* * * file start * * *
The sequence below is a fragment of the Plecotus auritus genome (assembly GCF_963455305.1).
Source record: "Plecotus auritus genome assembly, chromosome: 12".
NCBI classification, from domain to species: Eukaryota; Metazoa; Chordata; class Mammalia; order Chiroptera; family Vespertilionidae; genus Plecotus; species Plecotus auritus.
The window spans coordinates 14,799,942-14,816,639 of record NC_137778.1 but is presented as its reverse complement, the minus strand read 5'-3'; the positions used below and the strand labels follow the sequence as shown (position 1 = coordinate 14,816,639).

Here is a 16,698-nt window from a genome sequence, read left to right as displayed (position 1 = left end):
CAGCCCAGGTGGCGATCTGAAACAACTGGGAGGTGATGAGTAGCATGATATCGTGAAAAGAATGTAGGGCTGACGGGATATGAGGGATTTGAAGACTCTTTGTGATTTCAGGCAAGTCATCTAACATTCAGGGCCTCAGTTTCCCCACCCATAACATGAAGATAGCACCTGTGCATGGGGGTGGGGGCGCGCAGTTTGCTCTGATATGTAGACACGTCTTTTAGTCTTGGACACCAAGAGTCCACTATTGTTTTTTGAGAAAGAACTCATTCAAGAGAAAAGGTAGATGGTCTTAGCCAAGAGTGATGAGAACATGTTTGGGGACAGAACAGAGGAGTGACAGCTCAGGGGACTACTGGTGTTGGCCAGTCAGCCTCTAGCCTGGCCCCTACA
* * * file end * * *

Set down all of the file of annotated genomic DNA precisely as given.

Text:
The sequence below is a fragment of the Plecotus auritus genome (assembly GCF_963455305.1).
Source record: "Plecotus auritus genome assembly, chromosome: 12".
NCBI classification, from domain to species: Eukaryota; Metazoa; Chordata; class Mammalia; order Chiroptera; family Vespertilionidae; genus Plecotus; species Plecotus auritus.
The window spans coordinates 14,799,942-14,816,639 of record NC_137778.1 but is presented as its reverse complement, the minus strand read 5'-3'; the positions used below and the strand labels follow the sequence as shown (position 1 = coordinate 14,816,639).

Here is a 16,698-nt window from a genome sequence, read left to right as displayed (position 1 = left end):
CAGCCCAGGTGGCGATCTGAAACAACTGGGAGGTGATGAGTAGCATGATATCGTGAAAAGAATGTAGGGCTGACGGGATATGAGGGATTTGAAGACTCTTTGTGATTTCAGGCAAGTCATCTAACATTCAGGGCCTCAGTTTCCCCACCCATAACATGAAGATAGCACCTGTGCATGGGGGTGGGGGCGCGCAGTTTGCTCTGATATGTAGACACGTCTTTTAGTCTTGGACACCAAGAGTCCACTATTGTTTTTTGAGAAAGAACTCATTCAAGAGAAAAGGTAGATGGTCTTAGCCAAGAGTGATGAGAACATGTTTGGGGACAGAACAGAGGAGTGACAGCTCAGGGGACTACTGGTGTTGGCCAGTCAGCCTCTAGCCTGGCCCCTACA